Granted, McKinnon broke the law. He admits as much. But he didn't do so with malicious intent. The U.S. government claims his invasions cost millions $700,000 in remediation and security fees. That's a lot of wasted taxpayer money, but so was the federal push of abstinence-only education programs. And no one's suggesting George W. Bush should go to jail for that.

In his article, Ronson writes that McKinnon offered to help the government beef up its security in exchange for leniency. He was refused, he says, because the military believed any idiot could have done what he did. If true, this doesn't speak very highly of the U.S. military. If any idiot could breach national security, shouldn't we have paid to plug those holes anyway? It seems like McKinnon may have done the country a favor.

Of course, any claims McKinnon makes for himself should be taken with a grain or two of salt. Writer Kevin Anderson has an article detailing some of the false accusations made by McKinnon's legal team in his own defense. But while it's not unreasonable to think someone in as desperate a situation as McKinnon's would resort to lying for sympathy, none of the disputed claims do a thing to change the circumstances of this case. The issue here isn't with whether or not McKinnon could be declared an enemy combatant (he could be, though this is very, very unlikely). It's with whether McKinnon should be sent to prison at all for an effectively harmless bit of idiotic obsessiveness. The same goes for doubts about the severity of the sentence the U.S. seeks to obtain against McKinnon.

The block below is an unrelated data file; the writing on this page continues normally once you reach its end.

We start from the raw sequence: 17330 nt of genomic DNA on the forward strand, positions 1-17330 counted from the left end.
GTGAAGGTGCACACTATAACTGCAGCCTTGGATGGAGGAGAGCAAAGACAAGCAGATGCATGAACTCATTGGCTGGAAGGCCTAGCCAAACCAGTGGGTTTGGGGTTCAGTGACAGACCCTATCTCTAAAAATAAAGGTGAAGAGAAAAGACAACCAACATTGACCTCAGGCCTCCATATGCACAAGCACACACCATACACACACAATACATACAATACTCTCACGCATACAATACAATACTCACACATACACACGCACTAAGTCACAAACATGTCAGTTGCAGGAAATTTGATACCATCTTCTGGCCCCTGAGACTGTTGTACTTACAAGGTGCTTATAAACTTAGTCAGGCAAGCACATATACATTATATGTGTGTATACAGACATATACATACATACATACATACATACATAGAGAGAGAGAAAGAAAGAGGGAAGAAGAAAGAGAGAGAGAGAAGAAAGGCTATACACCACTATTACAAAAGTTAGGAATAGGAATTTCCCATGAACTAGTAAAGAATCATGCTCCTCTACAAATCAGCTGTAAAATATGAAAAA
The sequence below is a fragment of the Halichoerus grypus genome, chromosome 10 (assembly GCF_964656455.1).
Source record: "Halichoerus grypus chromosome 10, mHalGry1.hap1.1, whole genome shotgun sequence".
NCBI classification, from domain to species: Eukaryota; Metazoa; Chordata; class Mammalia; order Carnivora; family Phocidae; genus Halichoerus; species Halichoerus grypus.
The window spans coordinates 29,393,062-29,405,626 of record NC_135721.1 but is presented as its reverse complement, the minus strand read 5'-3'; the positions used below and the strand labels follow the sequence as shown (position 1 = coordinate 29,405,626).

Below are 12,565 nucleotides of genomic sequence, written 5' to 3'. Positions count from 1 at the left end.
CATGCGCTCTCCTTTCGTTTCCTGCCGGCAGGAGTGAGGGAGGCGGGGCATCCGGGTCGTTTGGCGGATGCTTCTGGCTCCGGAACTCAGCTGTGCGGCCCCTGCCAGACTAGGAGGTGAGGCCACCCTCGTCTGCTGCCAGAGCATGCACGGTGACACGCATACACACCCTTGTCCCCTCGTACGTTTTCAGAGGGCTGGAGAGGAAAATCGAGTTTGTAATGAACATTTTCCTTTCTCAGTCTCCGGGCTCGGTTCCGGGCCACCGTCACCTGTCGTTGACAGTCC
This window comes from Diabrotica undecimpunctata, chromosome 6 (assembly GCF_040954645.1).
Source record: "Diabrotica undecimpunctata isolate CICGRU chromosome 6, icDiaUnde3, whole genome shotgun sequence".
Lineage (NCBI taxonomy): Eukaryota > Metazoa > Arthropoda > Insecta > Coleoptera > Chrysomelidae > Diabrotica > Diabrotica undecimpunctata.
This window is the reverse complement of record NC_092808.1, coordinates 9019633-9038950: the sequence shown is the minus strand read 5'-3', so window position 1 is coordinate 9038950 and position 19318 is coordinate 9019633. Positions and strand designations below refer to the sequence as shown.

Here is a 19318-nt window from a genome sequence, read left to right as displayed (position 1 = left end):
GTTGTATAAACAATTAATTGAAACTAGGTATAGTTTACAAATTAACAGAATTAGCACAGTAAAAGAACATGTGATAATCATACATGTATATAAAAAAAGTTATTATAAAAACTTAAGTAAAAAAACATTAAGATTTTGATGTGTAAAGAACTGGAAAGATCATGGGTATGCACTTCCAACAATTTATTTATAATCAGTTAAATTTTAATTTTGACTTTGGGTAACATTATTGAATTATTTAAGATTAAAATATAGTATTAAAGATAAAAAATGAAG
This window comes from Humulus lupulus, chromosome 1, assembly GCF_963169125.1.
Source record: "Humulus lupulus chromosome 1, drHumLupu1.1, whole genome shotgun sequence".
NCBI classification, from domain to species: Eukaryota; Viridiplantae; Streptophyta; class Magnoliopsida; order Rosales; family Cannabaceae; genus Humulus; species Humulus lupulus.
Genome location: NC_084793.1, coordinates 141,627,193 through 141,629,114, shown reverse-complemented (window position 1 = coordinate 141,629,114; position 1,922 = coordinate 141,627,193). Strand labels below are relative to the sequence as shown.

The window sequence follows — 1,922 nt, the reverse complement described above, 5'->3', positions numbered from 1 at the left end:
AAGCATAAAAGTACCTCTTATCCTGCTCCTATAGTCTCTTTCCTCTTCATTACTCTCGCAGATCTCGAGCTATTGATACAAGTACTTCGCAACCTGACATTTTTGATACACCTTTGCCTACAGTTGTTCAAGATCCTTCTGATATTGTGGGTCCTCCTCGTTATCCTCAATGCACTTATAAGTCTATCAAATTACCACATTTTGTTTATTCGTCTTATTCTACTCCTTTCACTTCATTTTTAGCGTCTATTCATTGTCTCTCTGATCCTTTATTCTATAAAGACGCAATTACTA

In seeking to debunk claims that an embarrassed military wants to put McKinnon to death, the government says that McKinnon will likely receive something along the lines of a three year sentence, only six months to a year of which would be served in a U.S. prison. If true, this begs the question of why they want to extradite him at all. Yes, he committed a crime against America, but why go to the huge expense of trying him in a U.S. court and entering him into our prison system when he'll just be released to his home country after a few months? If wasted money was the extent of the damages caused by McKinnon, why waste even more trying to prosecute him?

Gary McKinnon did something monumentally stupid because he bought into a fallacious belief in a massive conspiracy theory. U.S. prosecutors should be asking themselves if this crime is worth ruining a man's life over. What's worth more: five or six figures in I.T. costs or a little bit of human compassion? And UFO conspiracy skeptics should be wondering whether their scorn is better directed at those who create phony documents and photographs or the dupes like McKinnon and myself who've fallen for them.